During the Transit Tech Lab accelerator, Preteckt analyzed 30 days of historical vehicle telematics information from 314 buses and was able to accurately predict bus system failures two days in advance approximately 60% of the time. Preteckt’s insights can be used to increase the Mean Distance Between Failures—a critical bus metric—and reduce costs associated with fleet maintenance.

Remix trains over 50 MTA employees to use the network planning platform

Remix

Remix worked closely with bus operations planners on the Bronx Bus Network Redesign, an important part of New York City Transit’s Fast Forward NYC Plan. Remix trained 50 planners who created 186 maps in a fraction of the typical timeframe, increasing productivity and enabling them to achieve project milestones. Using Remix’s software,  planners were able to streamline internal collaboration, integrate demographic and environmental data to project the plan impacts and create mapped visualizations for public engagement.

What We Learned

The use of data to improve operations and service quickly emerged as the unifying theme of the 2019 Transit Tech Lab. Companies analyzed existing data and captured new data, integrating them to produce actionable insights that can drive improvements in performance, customer engagement, planning and maintenance. The format of the Transit Tech Lab brought together colleagues from different departments and highlighted that each technology had useful applications for a range of functions.

In the coming months, selected companies will have an opportunity to pursue a year-long pilot to operationalize their technology at the MTA. Thank you to the participating companies and MTA team leads for an outstanding job and collaboration. We look forward to a productive year ahead.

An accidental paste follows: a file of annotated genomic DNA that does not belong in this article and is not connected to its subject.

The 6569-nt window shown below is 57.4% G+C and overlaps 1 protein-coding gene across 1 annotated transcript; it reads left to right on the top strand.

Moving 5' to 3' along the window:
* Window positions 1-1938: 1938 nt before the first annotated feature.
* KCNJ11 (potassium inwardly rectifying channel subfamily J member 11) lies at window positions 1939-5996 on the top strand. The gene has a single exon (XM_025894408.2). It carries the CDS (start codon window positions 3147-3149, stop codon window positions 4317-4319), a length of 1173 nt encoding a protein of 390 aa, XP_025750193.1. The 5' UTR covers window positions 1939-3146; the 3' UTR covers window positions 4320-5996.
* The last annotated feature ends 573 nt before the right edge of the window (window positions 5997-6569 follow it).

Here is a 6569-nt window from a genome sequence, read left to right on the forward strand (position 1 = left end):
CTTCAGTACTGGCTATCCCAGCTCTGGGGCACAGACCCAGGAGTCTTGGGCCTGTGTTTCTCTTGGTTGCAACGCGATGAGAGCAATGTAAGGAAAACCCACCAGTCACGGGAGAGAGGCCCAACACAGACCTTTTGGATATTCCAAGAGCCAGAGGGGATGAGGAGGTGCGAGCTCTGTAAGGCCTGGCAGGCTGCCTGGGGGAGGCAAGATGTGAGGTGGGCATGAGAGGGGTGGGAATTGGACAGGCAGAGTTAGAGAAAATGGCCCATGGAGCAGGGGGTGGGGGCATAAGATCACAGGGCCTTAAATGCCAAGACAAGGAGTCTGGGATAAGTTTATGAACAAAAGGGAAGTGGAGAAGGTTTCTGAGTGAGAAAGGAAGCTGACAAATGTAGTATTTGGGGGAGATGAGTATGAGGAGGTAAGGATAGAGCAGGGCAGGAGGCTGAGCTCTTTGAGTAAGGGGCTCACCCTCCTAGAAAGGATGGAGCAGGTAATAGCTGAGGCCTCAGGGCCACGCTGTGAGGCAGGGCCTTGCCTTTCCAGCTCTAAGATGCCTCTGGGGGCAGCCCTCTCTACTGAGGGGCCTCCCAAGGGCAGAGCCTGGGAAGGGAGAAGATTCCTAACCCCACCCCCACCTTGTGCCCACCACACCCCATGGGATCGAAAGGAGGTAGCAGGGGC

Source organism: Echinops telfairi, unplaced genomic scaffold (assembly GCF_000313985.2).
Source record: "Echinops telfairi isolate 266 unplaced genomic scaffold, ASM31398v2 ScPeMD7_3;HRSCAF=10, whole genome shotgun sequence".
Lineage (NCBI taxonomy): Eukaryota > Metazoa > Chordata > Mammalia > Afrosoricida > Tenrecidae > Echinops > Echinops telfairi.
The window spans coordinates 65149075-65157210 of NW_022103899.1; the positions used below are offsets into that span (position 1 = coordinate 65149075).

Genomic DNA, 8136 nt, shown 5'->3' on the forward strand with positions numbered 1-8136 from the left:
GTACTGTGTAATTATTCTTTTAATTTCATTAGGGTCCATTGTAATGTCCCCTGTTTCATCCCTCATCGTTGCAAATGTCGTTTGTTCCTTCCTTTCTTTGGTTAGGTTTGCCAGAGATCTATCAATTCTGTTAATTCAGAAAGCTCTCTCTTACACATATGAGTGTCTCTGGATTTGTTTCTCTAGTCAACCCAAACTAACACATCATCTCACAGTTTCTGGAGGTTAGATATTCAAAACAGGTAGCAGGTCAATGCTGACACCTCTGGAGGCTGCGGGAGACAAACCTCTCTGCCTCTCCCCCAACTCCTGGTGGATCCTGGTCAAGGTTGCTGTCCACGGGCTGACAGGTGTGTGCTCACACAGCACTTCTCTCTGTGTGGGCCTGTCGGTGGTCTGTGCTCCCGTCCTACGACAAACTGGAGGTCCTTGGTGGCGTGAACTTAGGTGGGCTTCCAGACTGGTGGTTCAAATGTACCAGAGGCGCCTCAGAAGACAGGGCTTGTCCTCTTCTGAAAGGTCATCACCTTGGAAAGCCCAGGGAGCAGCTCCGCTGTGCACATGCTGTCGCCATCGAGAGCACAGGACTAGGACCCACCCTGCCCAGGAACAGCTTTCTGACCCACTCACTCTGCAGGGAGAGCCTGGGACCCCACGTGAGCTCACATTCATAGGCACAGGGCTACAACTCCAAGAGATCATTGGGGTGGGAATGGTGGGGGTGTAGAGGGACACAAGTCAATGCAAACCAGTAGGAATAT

February 25, 2019

Transit Tech Lab Will Accelerate Regional Transit Innovation

MTA Taking National Lead in Transit Innovation

NEW YORK, February 25, 2019–The Metropolitan Transportation Authority (MTA) and the Partnership for New York City today are jointly announcing finalists accepted to the Transit Tech Lab, an accelerator program that will allow tech companies to introduce New York’s transportation agencies to new products designed to improve transit services.

“Through the MTA’s work with the Partnership, we are dedicated to testing and implementing new technologies that will modernize and improve subway and bus service across New York City,” said Pat Foye, MTA President. “The Transit Tech Lab is one example of how the MTA is changing to embrace technology and build a culture of innovation by working with companies that are pioneers in mobility.”

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November 16, 2018

10 Things You Need to Know About the Transit Tech Lab

By Natalia Quintero, Director, Transit Tech Lab

I’m thrilled to share that I have joined the Transit Tech Lab as founding director!

For years I have followed work at the intersection of technology and government. When I learned about the lab I knew it was a special opportunity to take on a big challenge and take a shot at transforming transit in New York City.